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Bidding a sad adieu to a few thousand languages

August 24, 2003|Christopher Reynolds | Times Staff Writer

Spoken HereSpoken Here

Travels Among Threatened Languages

Mark Abley

Houghton Mifflin: 320 pp., $25

In remote northern Australia lies a coastal settlement called Wadeye. And near the shore of Wadeye lives an old aboriginal man named Patrick Nudjulu, who endures life with a hearing aid, a prosthetic leg and the knowledge that his native language, Mati Ke, soon will die, perhaps when he does.

As many as half of this planet's estimated 6,000 languages are expected to become obsolete in the next 100 years. As other aboriginal languages and English have crept into Wadeye's far-flung corner of the island, author Mark Abley explains, only two of Nudjulu's kin and neighbors have held on to substantial knowledge of their old tongue. One of them is his sister, Agatha, a fact that might seem an encouraging sign, especially if they could team up to teach someone younger. But in Nudjulu's culture, for reasons not given by the author, brothers and sisters are forbidden to communicate, or even say each other's names, after puberty. Patrick and Agatha honor that taboo.

"When they die," writes Abley, "the soul of a language will die with them."

That sibling tale leads off "Spoken Here" and offers a telling hint of what lies ahead: a provocative book that travels from Australia to Oklahoma to Wales, among other places; juggles weighty ideas and verbal oddities; advances at a stately pace; yet insists on keeping people center stage and verbiage as plain as possible.

Abley, a journalist, probes linguistic politics in the south of France. He tells of the South American language whose last speaker was apparently a parrot. He outlines the resurgence of Welsh and the struggle to sustain its Celtic relative, Manx, on the Isle of Man. And he explains why Hebrew prevailed over Yiddish as the dominant language of Israel.

Languages, Abley writes, "are social creations, constantly being tested and renewed in the mouths of their speakers. They require use, not just study. You can no more restore a vanished language from a scholarly monograph and a software program than you can restore a population of cheetah from a vial of frozen sperm and a National Geographic film."

We glimpse examples of what language and culture mean to each other, and we consider the idea that, beyond offering a different word for everything, language can offer a different way of understanding the world.

Sometimes the author talks to professors, sometimes to children, sometimes (even though he aims to steer clear of politics) to cultural crusaders for whom half-forgotten words stand for something vast and invaluable. Knowing that the author comes from eastern Canada, one expects a detailed explication of the French-English battles in Quebec, and clearly Abley has thought about them. But he mentions that skirmishing only in the course of pursuing lesser-known tongues, and I was glad for that.

I was glad, too, for the simple joy of knowing that "kangaroo" comes from one aboriginal Australian language, while "koala," "dingo" and "boomerang" come from another. Also: In the northeastern Indian tongue of Boro (which endures despite "aggressive Sanskritization"), onsra means "to love for the last time." In the Lokele language of the eastern Congo, liala is a garbage dump. And in the Inuktitut language of arctic Canada, utsimavaa means "he or she knows something from experience."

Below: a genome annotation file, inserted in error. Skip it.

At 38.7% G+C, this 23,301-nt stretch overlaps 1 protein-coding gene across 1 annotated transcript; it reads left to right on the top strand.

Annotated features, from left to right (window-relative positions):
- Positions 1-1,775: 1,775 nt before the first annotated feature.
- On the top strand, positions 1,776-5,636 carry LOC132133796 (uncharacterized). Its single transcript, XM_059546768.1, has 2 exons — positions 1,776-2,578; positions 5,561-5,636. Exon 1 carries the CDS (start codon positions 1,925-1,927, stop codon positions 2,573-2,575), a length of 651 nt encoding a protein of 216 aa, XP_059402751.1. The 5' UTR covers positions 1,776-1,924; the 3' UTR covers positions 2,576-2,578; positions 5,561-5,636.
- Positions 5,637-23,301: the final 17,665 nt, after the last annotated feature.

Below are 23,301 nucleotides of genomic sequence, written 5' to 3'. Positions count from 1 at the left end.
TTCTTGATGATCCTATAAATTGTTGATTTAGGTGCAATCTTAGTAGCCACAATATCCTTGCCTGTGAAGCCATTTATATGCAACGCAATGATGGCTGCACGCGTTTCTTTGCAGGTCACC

This is not a travel writer who has concocted a half-serious mission as an excuse for encountering colorful characters; this is a writer who loves words and especially loves those with the least time to live.

One of Abley's greatest assets is his amateur status: He is first a journalist, innocent of any scholarly credentials in linguistics. As a result, he rarely lets linguists' jargon into his text (except occasionally to poke fun at how uncommunicative it can be), and he paints pictures in conversational, sometimes playful, language.

Every once in a while he gets a little carried away with the playfulness; there are more Yiddish terms and self-consciously comic phrasings tucked into the chapter on Yiddish than I needed. But this is a flaw I'll happily choose over the prospect of a desiccated discussion of bilabial fricatives.

*

Ready to RollReady to Roll

A Celebration of the Classic American Travel Trailer

Arrol Gellner and Douglas Keister

Viking Studio: 192 pp., $32.95 paper

Streamlined fun on the open road

The Airstream is just the beginning. As this illustration-rich, fact-laden volume makes clear, the world of the travel trailer embraces far more than those shiny, curvy shapes seen in the slower lanes of the freeway from time to time.

Focusing on models of the 1930s, '40s and '50s, this book (in stores Sept. 29) traces the American infatuation with the idea of a home on wheels, and it wallows happily in kitsch. The acknowledgment photos in back -- a series of environmental shots of enthusiasts and their trailers -- are nearly worth the price by themselves.

*

California Coastal Access GuideCalifornia Coastal Access Guide

California Coastal Commission

University of California Press:

304 pp., $22.50

No-nonsense maps to beach frolics

Now forget kitsch and wit and color photography (except for the cover), and don't expect details on restaurants and hotels. This guide is really a government reference work, but serious beachgoers will want it. It covers 1,100 miles of the California coast with maps (127 of them), black-and-white photos and details of access, amenities and natural resources. This is the sixth edition since the Coastal Commission released its first in 1981.

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